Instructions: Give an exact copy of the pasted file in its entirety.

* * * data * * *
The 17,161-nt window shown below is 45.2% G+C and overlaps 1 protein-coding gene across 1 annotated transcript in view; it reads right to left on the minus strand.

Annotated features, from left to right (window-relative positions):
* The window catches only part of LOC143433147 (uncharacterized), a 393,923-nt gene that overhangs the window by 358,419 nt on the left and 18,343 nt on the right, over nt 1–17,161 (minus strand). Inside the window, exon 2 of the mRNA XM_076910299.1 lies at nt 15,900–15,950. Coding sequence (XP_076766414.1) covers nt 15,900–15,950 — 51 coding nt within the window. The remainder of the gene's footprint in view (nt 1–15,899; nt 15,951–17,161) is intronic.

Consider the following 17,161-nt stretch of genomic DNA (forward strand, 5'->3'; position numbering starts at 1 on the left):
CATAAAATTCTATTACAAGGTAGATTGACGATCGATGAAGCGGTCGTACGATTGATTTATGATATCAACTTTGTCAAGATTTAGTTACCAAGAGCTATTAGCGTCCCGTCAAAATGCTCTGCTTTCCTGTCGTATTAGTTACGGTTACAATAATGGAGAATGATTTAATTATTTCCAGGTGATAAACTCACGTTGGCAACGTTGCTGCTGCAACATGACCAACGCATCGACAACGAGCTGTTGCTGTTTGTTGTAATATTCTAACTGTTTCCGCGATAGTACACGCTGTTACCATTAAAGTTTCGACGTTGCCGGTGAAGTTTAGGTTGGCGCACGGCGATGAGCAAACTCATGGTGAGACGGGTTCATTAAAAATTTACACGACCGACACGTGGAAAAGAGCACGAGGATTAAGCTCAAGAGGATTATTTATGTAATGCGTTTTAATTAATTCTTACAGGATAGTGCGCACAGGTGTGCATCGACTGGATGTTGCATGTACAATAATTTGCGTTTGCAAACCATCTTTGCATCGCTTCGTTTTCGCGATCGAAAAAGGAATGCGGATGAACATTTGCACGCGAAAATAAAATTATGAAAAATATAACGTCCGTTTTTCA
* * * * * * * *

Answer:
The 17,161-nt window shown below is 45.2% G+C and overlaps 1 protein-coding gene across 1 annotated transcript in view; it reads right to left on the minus strand.

Annotated features, from left to right (window-relative positions):
* The window catches only part of LOC143433147 (uncharacterized), a 393,923-nt gene that overhangs the window by 358,419 nt on the left and 18,343 nt on the right, over nt 1–17,161 (minus strand). Inside the window, exon 2 of the mRNA XM_076910299.1 lies at nt 15,900–15,950. Coding sequence (XP_076766414.1) covers nt 15,900–15,950 — 51 coding nt within the window. The remainder of the gene's footprint in view (nt 1–15,899; nt 15,951–17,161) is intronic.

Consider the following 17,161-nt stretch of genomic DNA (forward strand, 5'->3'; position numbering starts at 1 on the left):
CATAAAATTCTATTACAAGGTAGATTGACGATCGATGAAGCGGTCGTACGATTGATTTATGATATCAACTTTGTCAAGATTTAGTTACCAAGAGCTATTAGCGTCCCGTCAAAATGCTCTGCTTTCCTGTCGTATTAGTTACGGTTACAATAATGGAGAATGATTTAATTATTTCCAGGTGATAAACTCACGTTGGCAACGTTGCTGCTGCAACATGACCAACGCATCGACAACGAGCTGTTGCTGTTTGTTGTAATATTCTAACTGTTTCCGCGATAGTACACGCTGTTACCATTAAAGTTTCGACGTTGCCGGTGAAGTTTAGGTTGGCGCACGGCGATGAGCAAACTCATGGTGAGACGGGTTCATTAAAAATTTACACGACCGACACGTGGAAAAGAGCACGAGGATTAAGCTCAAGAGGATTATTTATGTAATGCGTTTTAATTAATTCTTACAGGATAGTGCGCACAGGTGTGCATCGACTGGATGTTGCATGTACAATAATTTGCGTTTGCAAACCATCTTTGCATCGCTTCGTTTTCGCGATCGAAAAAGGAATGCGGATGAACATTTGCACGCGAAAATAAAATTATGAAAAATATAACGTCCGTTTTTCA